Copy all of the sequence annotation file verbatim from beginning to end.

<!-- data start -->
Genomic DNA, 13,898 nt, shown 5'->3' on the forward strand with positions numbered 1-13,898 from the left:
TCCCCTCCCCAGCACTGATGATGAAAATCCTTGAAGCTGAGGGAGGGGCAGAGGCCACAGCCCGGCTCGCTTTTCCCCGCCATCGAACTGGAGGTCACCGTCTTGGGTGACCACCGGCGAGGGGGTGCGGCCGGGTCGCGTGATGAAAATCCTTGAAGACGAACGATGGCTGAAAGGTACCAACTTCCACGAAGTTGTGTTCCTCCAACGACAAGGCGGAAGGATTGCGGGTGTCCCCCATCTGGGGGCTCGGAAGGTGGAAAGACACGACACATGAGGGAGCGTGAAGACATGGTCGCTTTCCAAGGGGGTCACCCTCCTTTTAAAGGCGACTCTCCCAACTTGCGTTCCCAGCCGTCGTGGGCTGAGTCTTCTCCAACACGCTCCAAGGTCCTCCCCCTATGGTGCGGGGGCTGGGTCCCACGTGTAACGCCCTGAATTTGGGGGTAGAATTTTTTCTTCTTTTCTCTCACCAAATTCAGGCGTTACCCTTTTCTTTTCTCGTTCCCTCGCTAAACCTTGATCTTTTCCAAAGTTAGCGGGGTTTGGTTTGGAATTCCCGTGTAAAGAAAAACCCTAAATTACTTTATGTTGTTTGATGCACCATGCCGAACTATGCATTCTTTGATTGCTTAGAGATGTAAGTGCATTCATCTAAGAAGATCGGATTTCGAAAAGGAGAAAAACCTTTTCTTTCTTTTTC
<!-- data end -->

Genomic DNA, 13,898 nt, shown 5'->3' on the forward strand with positions numbered 1-13,898 from the left:
TCCCCTCCCCAGCACTGATGATGAAAATCCTTGAAGCTGAGGGAGGGGCAGAGGCCACAGCCCGGCTCGCTTTTCCCCGCCATCGAACTGGAGGTCACCGTCTTGGGTGACCACCGGCGAGGGGGTGCGGCCGGGTCGCGTGATGAAAATCCTTGAAGACGAACGATGGCTGAAAGGTACCAACTTCCACGAAGTTGTGTTCCTCCAACGACAAGGCGGAAGGATTGCGGGTGTCCCCCATCTGGGGGCTCGGAAGGTGGAAAGACACGACACATGAGGGAGCGTGAAGACATGGTCGCTTTCCAAGGGGGTCACCCTCCTTTTAAAGGCGACTCTCCCAACTTGCGTTCCCAGCCGTCGTGGGCTGAGTCTTCTCCAACACGCTCCAAGGTCCTCCCCCTATGGTGCGGGGGCTGGGTCCCACGTGTAACGCCCTGAATTTGGGGGTAGAATTTTTTCTTCTTTTCTCTCACCAAATTCAGGCGTTACCCTTTTCTTTTCTCGTTCCCTCGCTAAACCTTGATCTTTTCCAAAGTTAGCGGGGTTTGGTTTGGAATTCCCGTGTAAAGAAAAACCCTAAATTACTTTATGTTGTTTGATGCACCATGCCGAACTATGCATTCTTTGATTGCTTAGAGATGTAAGTGCATTCATCTAAGAAGATCGGATTTCGAAAAGGAGAAAAACCTTTTCTTTCTTTTTC